“It is from this one.” She might have smiled, tugging the pleating out of her lips briefly. “Your display advertisement in the telephone directory said you look for people who are lost.”

I nodded. “I do other things, but most of my business comes from that.” It being most of nothing for almost a month, which was why I was sitting there being watched by those sharp dark eyes instead of out picking marsh marigolds.

“I want to hire you to look for my grandson,” she said.

I found a pencil and opened my notebook to a page without doodles. “How long has he been missing?”

“Nineteen years.”

“I see. Would you mind if I smoked?”

“Cigarettes?”

“Yes.”

“Could I have one?”

For no special reason, that rocked me harder than the part about the nineteen years. But I fished the pack out of my shirt pocket and shook out a couple and let her take one and slid the other into the permanent groove in the corner of my mouth and lit them both. She held hers between the second and third fingers of her left hand and filled her mouth with smoke and brought the cigarette away with her lips pressed tight and inhaled. Very little smoke curled back out.

“The doctor says I should not do this since the stroke,” she said. “I broke my ankle last year and he said I should not smoke then.”

I smiled and slid the big glass ashtray between us and dropped some ash onto the picture of Grand Traverse Bay in the base. I had never been to Traverse City. The ashtray had come with the office and the rest of the furniture. She went on.

“I have been in this country only two years. My husband and I came over when the troubles started in Poland. That was his excuse, but I waited seventeen years to come over and learn what became of our little Michael.”

“Your English is very good.”

“Thank you. For six years I was maid to an American businessman and his family living in Cracaw. My husband was head chef in one of the largest restaurants there. But the dishes he made were not popular here and all he could get was a job waiting tables in St. Clair Shores, where we lived and where I am still living. It took something out of him. I scrubbed floors and dusted to help us live until this happened.” She indicated the walker standing like a big chromium bug next to her chair. “Michael — my husband, our grandson was named for him — died last December. I had sold most of my grandmother’s jewelry to pay our way to America, and I had to sell the rest to bury him. This is all that’s left.” The ruby caught the light as she waggled that finger.

“Your grandmother didn’t get that scrubbing floors.”

“She was related distantly to the old ruling family of Poland. When I was a little girl I would sneak into my mother’s bedroom and put on the jewelry and pretend I was a princess. Funny little-girl dreams.”

I gave up trying to picture her as a little girl and snicked some more ash into the tray. “Your grandson.”

“Yes. The business of living, as you call it here, got in the way of our search, but we never forgot our reason for coming. The Hamtramck police were very polite and let us look at their records, but most of them were not there during the time we were interested in, and they could not afford to reopen a case so old.”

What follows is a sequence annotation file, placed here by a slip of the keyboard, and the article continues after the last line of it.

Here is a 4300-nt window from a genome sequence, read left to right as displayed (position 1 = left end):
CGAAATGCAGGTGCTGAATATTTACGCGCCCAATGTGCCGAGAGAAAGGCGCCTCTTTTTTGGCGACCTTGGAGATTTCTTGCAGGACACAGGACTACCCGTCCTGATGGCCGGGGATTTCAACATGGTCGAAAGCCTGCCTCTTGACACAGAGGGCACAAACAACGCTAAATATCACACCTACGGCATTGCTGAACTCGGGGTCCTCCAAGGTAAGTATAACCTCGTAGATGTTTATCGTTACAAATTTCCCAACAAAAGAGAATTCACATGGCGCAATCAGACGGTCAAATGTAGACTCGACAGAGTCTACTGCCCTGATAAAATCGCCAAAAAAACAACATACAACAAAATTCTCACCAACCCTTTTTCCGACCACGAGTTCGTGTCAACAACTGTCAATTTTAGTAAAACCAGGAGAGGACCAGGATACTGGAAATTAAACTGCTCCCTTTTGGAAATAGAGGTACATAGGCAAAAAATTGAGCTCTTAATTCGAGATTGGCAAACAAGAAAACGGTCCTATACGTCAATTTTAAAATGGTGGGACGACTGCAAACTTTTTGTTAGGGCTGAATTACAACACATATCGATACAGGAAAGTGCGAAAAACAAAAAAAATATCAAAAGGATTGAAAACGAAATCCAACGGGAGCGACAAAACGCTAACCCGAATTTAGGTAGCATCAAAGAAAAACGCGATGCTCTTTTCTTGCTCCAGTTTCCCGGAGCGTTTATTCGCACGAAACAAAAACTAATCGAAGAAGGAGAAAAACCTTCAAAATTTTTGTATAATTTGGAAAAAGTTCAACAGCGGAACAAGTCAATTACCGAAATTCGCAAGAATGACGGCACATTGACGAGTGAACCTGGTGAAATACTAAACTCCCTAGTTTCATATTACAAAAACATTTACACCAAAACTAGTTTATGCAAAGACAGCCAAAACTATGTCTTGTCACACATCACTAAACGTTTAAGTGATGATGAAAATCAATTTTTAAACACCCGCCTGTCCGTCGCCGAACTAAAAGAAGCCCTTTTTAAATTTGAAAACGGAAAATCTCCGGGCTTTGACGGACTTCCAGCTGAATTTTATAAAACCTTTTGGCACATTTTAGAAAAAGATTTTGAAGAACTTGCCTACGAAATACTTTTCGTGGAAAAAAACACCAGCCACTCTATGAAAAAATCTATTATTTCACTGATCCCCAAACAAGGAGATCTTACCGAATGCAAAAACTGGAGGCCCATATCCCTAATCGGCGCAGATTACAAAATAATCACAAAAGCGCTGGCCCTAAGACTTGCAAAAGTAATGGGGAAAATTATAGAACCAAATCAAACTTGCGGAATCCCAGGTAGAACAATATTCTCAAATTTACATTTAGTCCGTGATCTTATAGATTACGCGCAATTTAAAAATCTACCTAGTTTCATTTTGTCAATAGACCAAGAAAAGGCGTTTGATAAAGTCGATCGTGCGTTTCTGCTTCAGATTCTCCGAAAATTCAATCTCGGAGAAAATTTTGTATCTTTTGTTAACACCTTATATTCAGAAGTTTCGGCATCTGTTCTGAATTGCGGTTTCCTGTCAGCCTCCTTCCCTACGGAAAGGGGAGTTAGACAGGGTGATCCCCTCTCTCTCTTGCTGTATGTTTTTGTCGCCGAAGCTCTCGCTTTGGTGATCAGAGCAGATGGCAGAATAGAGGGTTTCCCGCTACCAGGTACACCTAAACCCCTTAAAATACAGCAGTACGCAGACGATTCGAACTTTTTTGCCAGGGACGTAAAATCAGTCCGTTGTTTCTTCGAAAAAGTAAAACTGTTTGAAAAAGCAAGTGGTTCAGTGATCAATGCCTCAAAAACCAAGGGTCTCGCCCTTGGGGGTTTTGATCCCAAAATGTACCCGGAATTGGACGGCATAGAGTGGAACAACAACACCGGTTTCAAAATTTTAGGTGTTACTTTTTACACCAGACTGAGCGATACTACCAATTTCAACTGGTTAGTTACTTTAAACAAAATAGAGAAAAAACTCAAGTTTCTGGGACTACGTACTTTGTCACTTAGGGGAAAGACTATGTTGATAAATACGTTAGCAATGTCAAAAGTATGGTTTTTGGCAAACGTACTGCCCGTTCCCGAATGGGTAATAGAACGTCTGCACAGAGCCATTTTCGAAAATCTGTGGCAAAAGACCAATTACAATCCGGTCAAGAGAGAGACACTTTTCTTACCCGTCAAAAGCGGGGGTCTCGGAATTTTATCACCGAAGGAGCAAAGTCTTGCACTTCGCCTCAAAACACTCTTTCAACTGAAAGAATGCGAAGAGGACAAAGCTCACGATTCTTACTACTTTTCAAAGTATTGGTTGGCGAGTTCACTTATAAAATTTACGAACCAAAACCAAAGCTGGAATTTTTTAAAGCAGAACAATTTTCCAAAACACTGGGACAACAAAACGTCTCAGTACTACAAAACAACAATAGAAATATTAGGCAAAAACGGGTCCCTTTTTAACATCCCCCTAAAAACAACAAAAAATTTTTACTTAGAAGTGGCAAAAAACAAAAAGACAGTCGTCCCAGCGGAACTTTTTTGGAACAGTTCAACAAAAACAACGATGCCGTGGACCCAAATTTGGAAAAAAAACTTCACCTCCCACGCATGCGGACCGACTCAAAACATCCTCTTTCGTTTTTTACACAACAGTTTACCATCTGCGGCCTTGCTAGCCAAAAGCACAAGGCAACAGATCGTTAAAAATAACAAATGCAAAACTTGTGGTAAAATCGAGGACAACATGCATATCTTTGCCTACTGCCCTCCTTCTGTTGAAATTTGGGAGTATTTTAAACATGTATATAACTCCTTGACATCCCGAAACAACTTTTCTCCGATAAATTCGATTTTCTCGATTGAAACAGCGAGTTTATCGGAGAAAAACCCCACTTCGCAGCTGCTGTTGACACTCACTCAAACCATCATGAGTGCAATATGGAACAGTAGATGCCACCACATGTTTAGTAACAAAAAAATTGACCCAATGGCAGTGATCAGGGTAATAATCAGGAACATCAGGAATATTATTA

“Case?”

“I will come to that soon. Our son Joseph came here thirty-two years ago to go to work for the Chrysler Motors Corporation. His father and I stayed behind. No one from either side of our family had ever gone away from Poland. A year later Joseph married an American girl, Jeanine, and bought a house in Hamtramck. The house is still standing, though it is one of those to be torn down for the new plant General Motors wants to build there. They had two children, Michael and a daughter, Carla. I never saw them. Joseph was always going to visit us but he never found the time or the money and we could not afford the trip short of selling my grandmother’s jewelry, which at that time I did not want to do.”

I watched her take one last careful drag, her hand covering the lower half of her face, and squash the butt in the bay. The hand shook a little. I’d figured her for eighty when she came in but she could have been older. She kept on screwing the stub long after it was out.

“Nineteen years ago this month,” she said, “Joseph was let go from his job. He wrote that the Dodge plant was cutting back on personnel, but we found out later he was fired for coming to work drunk and sometimes not coming to work at all.

“For eight weeks he looked for another job, then gave up. On a hot day late in July he got into an argument with Jeanine over his refusal to look for work. He was drunk. The neighbors heard them shouting at each other. Then he went into another room and brought back the shotgun he went deer hunting with in the winter. They heard that too.”

She abandoned the shredded butt finally and sat back, looking at me with her sharp dark eyes.

After a long moment I got rid of my own cigarette. It was starting to burn my fingers.

2

A
YELLOW OBLONG OF SUNLIGHT
draped over one corner of the desk slid off and landed on the floor without a noise. The horns down in the street sounded less content now. I’d have bet the pigeons had flown off too. I turned to a fresh page in my notebook.

BOOK: Sugartown